* Reviewed on website

 

1imageCaptain Phillips- “Phillips” is a riveting thriller where Tom Hanks plays the title character, a cargo ship captain on a ship in Somalia, being hijacked by Somali pirates. Barkhad Abdi gives a menacing performance as the pirate in charge of the hijacking. Just about wherever Hanks and the pirates were I felt like I was right there with them.

2. imageHer- “Her” is a film for our technology obsessed times. Joaquin Phoenix plays Theodore Twombly who buys an operating system, brilliantly voiced by Scarlett Johansson, The operating system’s name is Samantha, and she has all the other qualities of humans and more. They eventually fall in love. Somehow this all feels right, and it does not become too tacky. It is philosophical sci-fi at its best.

*3.image Before Midnight- This is a beautiful, romantic film, about mature seasoned love. The characters are so articulate I could have listened to them talk for hours. Ethan Hawke and Julie Delpy play Jesse and Celine, a married couple whose relationship has been tested through the years, and somehow their arguing never becomes uncomfortable or annoying. Hawke and Delpy have possibly the best chemistry of any Hollywood couple ever.

*4.image  Short Term 12- When this film first came out, I liked it, but I did not love it; yet as time went on, the film made more of an impact. Brie Larson gives an incredibly moving and Oscar-worthy performance as Grace, a patient and saintly woman who works at a foster home for teens.  John  Gallagher Jr. is also good as Grace’s co-worker and off and on boyfriend. Together, they get through each day with a sense of humor and empathy, working with all kinds of teens of different classes and ethnic backgrounds.

5.image 12 Years a Slave– This is one of the most brutal films I have ever seen about slavery, yet it is always convincing and it has an extremely compelling point of view. Solomon Northup is an upper middle-class violinist, who is kidnapped and sold into slavery. “12 Years” is almost like the anti-Django, about a slave who never resorts to petty, macho platitudes,  but simply survives, and comes out as a noble, yet wounded man. Sarah Paulson also gives a chilling, yet compelling performance, as Mistress Epps, the wife of Edwin Epps, the equally vicious slave owner, played just as well by Michael Fassbender.

6. imageMud- A beautiful, surprisingly heartwarming tale of life on the Mississippi. Matthew McConaughey plays Mud, a drifter whom 2 young boys, named Ellis and Neckbone, stumble upon and become a go-between for. Mud is in love with Juniper (Reese Witherspoon), who does not exactly feel the same way. The emotions in this film are much more complicated than this, and it is primarily about, how Ellis discovers the complications of love, and his disillusionment about romantic love.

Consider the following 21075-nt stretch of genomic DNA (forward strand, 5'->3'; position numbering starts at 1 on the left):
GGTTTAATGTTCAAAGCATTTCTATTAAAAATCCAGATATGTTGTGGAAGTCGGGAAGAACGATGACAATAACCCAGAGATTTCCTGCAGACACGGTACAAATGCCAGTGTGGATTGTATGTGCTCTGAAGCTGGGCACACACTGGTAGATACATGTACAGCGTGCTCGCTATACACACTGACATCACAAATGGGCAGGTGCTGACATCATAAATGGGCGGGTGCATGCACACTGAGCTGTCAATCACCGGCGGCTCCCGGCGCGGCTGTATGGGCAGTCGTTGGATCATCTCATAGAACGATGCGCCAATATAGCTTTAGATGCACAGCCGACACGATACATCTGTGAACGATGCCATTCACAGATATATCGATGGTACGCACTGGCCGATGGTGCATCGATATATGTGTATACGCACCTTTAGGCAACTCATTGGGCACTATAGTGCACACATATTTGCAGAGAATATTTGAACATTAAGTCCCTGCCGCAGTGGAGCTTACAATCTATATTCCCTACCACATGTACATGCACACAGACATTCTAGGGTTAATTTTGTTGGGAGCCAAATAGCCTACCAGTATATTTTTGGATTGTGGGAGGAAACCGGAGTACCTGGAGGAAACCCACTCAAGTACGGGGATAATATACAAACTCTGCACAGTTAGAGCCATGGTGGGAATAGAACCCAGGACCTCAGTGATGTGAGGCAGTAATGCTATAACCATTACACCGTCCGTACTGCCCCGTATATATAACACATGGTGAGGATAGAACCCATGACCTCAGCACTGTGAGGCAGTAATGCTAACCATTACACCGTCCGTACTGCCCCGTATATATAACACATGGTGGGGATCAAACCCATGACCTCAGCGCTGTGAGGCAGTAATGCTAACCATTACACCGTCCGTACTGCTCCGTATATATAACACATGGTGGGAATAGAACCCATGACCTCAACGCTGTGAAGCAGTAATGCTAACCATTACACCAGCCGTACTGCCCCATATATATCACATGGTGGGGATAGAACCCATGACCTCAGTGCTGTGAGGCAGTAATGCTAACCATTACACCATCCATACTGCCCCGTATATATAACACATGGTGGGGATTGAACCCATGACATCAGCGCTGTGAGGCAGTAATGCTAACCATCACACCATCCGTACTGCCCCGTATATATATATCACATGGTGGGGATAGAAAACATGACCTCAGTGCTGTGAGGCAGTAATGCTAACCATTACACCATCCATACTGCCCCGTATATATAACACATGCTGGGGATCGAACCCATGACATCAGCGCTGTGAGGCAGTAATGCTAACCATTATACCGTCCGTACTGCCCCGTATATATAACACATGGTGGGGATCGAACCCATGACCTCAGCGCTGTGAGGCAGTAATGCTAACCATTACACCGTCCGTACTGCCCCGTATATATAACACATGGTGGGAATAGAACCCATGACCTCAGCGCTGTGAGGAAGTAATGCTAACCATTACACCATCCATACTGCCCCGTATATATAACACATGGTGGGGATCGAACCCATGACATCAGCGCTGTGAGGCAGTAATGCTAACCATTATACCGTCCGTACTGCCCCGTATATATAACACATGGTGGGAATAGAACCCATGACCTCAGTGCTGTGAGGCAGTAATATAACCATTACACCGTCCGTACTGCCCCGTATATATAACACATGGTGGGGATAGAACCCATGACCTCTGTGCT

7. File:ZeroDarkThirty2012Poster.jpgZero Dark Thirty- I know “ZDT” qualitfied for the 2012 Oscars, but I was able to see it about 2 weeks into January 2013, after I had made my top ten list for 2012. This being said, Jessica Chastain gives a coldly understated performance as Maya, a woman who is assigned to find Osama bin Laden, and will stop at  nothing to track him down and kill him. The film is so tense and tightly wound that it seems to be on the edge of an explosion every second.

*8. imageBlue Jasmine- Cate Blanchett gives a tragic, yet funny and relatable performance as Jasmine, a rich woman, who was married to Hal (Alec Baldwin) a Madoff-like crook, and basically had a nervous breakdown from their divorce.

*9. imageFruitvale Station- “Fruitvale” is a completely plausible, tragic story of Oscar, a 22-year-old African-American man, who is trying to go straight and stop dealing drugs, and be a better father.  His life, though, is stopped short in a subway, when  police shoot him. This is what the whole film leads up to, so it is not a spoiler. When his mother, played masterfully by Octavia Spencer, hears that her son got shot, it is one of the most moving, most meaningful moments in a film all of last year.

10.File:The Spectacular Now film.jpg The Spectacular Now- Miles Teller (who we may see a lot more of) and Shailene Woodley (“The Descendants”, “Divergent”) give superb, complex performances as 2 teenagers in love. They are fairly awkward characters, which gives the movie a realistic feel.